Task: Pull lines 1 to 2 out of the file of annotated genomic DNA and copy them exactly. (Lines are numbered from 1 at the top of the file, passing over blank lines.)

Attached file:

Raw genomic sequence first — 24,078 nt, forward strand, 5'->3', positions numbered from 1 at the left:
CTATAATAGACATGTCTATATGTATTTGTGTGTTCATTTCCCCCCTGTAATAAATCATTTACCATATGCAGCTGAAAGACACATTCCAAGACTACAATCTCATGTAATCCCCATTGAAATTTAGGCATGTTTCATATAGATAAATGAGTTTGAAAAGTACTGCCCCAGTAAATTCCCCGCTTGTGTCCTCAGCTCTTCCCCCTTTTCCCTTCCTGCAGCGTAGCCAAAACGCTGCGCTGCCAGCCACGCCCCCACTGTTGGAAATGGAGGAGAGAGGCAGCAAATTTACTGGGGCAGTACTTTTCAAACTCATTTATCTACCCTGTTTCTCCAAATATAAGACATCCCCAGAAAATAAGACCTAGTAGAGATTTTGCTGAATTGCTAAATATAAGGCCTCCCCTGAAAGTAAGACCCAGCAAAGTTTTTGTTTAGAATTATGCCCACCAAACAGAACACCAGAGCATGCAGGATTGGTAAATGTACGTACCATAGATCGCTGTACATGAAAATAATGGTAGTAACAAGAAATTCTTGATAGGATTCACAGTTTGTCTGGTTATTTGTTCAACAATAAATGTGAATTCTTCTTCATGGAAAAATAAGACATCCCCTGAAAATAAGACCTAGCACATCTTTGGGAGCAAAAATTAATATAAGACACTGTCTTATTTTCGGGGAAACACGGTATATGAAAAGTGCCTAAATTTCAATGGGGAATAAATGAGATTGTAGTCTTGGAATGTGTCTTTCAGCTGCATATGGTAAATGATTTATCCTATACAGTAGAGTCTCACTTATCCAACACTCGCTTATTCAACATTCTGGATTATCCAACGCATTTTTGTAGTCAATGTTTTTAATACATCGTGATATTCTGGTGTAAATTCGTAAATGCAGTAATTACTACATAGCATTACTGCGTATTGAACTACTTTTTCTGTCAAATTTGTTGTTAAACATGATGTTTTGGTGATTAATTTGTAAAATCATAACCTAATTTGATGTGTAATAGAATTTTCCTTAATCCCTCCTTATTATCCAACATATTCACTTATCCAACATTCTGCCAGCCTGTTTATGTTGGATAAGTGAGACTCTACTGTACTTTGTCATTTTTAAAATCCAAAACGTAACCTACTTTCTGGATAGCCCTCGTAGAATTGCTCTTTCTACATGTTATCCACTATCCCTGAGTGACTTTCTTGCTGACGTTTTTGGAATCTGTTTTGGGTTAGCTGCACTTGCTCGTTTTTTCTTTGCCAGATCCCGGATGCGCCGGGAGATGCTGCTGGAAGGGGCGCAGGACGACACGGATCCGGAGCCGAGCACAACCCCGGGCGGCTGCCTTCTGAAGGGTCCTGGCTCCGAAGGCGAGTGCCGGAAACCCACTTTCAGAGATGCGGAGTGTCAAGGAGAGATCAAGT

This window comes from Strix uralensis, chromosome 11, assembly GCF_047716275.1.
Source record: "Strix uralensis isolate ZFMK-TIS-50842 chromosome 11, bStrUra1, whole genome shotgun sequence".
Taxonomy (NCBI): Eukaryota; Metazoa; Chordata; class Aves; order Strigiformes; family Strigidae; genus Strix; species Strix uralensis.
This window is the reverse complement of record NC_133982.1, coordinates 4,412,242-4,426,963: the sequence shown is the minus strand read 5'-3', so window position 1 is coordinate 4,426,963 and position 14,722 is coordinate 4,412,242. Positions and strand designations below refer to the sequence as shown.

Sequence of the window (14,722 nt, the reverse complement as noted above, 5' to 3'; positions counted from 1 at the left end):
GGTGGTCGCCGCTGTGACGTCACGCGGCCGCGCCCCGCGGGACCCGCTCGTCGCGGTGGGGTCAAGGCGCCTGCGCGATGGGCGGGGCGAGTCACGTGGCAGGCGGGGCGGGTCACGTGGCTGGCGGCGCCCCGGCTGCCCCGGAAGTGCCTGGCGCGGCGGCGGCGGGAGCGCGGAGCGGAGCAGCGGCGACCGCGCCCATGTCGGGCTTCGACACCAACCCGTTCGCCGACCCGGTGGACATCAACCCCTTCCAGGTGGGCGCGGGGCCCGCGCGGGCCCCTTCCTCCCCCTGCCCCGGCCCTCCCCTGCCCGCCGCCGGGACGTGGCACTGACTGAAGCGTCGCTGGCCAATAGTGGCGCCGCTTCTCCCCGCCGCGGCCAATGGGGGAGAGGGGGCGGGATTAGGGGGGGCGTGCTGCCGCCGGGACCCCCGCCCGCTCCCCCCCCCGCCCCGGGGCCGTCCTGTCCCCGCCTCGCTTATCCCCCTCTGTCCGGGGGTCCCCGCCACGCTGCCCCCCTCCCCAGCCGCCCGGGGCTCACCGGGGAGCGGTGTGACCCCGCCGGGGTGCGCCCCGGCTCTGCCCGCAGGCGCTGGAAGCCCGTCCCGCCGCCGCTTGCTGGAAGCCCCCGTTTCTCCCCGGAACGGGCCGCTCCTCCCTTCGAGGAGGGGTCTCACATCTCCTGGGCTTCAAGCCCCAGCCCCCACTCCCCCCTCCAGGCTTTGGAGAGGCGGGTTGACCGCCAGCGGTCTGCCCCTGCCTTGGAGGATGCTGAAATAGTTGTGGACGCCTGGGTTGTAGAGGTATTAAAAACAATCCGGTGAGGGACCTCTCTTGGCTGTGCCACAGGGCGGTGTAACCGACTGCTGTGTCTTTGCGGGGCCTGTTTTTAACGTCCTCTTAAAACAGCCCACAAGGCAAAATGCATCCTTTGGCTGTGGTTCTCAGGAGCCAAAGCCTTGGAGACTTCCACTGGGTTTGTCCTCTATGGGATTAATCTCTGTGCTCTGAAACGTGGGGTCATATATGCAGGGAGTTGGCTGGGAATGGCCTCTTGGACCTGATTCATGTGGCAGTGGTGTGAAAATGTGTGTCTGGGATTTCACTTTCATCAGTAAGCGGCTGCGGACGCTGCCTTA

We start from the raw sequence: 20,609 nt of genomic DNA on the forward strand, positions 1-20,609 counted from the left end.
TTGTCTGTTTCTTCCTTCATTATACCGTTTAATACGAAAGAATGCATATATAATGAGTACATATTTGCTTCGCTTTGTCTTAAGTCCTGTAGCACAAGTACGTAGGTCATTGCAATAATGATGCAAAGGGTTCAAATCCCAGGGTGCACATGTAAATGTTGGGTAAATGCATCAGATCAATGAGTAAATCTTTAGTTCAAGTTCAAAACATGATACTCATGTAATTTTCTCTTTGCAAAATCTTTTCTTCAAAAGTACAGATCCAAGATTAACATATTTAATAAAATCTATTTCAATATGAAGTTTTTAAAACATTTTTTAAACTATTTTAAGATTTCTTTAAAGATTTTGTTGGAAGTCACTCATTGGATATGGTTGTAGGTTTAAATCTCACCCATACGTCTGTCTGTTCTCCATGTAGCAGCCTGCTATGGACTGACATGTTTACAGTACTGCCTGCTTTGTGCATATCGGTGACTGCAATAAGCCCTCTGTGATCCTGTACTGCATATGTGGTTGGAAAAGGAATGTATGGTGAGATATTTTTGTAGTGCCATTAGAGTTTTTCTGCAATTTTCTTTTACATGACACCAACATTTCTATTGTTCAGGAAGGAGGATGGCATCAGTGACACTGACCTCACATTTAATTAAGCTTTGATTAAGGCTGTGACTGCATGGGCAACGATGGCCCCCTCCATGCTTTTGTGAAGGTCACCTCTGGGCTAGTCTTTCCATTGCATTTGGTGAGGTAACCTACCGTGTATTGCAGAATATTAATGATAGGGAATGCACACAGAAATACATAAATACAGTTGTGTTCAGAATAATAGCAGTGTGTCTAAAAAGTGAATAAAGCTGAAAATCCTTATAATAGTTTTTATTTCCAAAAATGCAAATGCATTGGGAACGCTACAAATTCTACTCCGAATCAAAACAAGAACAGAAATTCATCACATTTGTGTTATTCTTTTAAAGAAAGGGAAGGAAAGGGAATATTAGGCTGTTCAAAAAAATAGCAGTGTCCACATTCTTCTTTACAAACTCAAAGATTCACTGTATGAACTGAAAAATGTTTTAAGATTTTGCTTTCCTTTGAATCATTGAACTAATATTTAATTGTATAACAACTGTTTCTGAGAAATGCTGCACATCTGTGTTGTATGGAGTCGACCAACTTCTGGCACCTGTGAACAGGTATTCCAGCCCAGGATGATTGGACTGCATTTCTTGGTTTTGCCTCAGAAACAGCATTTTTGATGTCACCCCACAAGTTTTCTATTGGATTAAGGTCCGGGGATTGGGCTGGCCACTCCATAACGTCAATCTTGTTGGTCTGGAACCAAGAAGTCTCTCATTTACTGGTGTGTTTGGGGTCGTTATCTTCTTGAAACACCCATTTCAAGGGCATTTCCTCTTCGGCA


Raw genomic sequence first — 24,078 nt, forward strand, 5'->3', positions numbered from 1 at the left:
CTATAATAGACATGTCTATATGTATTTGTGTGTTCATTTCCCCCCTGTAATAAATCATTTACCATATGCAGCTGAAAGACACATTCCAAGACTACAATCTCATGTAATCCCCATTGAAATTTAGGCATGTTTCATATAGATAAATGAGTTTGAAAAGTACTGCCCCAGTAAATTCCCCGCTTGTGTCCTCAGCTCTTCCCCCTTTTCCCTTCCTGCAGCGTAGCCAAAACGCTGCGCTGCCAGCCACGCCCCCACTGTTGGAAATGGAGGAGAGAGGCAGCAAATTTACTGGGGCAGTACTTTTCAAACTCATTTATCTACCCTGTTTCTCCAAATATAAGACATCCCCAGAAAATAAGACCTAGTAGAGATTTTGCTGAATTGCTAAATATAAGGCCTCCCCTGAAAGTAAGACCCAGCAAAGTTTTTGTTTAGAATTATGCCCACCAAACAGAACACCAGAGCATGCAGGATTGGTAAATGTACGTACCATAGATCGCTGTACATGAAAATAATGGTAGTAACAAGAAATTCTTGATAGGATTCACAGTTTGTCTGGTTATTTGTTCAACAATAAATGTGAATTCTTCTTCATGGAAAAATAAGACATCCCCTGAAAATAAGACCTAGCACATCTTTGGGAGCAAAAATTAATATAAGACACTGTCTTATTTTCGGGGAAACACGGTATATGAAAAGTGCCTAAATTTCAATGGGGAATAAATGAGATTGTAGTCTTGGAATGTGTCTTTCAGCTGCATATGGTAAATGATTTATCCTATACAGTAGAGTCTCACTTATCCAACACTCGCTTATTCAACATTCTGGATTATCCAACGCATTTTTGTAGTCAATGTTTTTAATACATCGTGATATTCTGGTGTAAATTCGTAAATGCAGTAATTACTACATAGCATTACTGCGTATTGAACTACTTTTTCTGTCAAATTTGTTGTTAAACATGATGTTTTGGTGATTAATTTGTAAAATCATAACCTAATTTGATGTGTAATAGAATTTTCCTTAATCCCTCCTTATTATCCAACATATTCACTTATCCAACATTCTGCCAGCCTGTTTATGTTGGATAAGTGAGACTCTACTGTACTTTGTCATTTTTAAAATCCAAAACGTAACCTACTTTCTGGATAGCCCTCGTAGAATTGCTCTTTCTACATGTTATCCACTATCCCTGAGTGACTTTCTTGCTGACGTTTTTGGAATCTGTTTTGGGTTAGCTGCACTTGCTCGTTTTTTCTTTGCCAGATCCCGGATGCGCCGGGAGATGCTGCTGGAAGGGGCGCAGGACGACACGGATCCGGAGCCGAGCACAACCCCGGGCGGCTGCCTTCTGAAGGGTCCTGGCTCCGAAGGCGAGTGCCGGAAACCCACTTTCAGAGATGCGGAGTGTCAAGGAGAGATCAAGT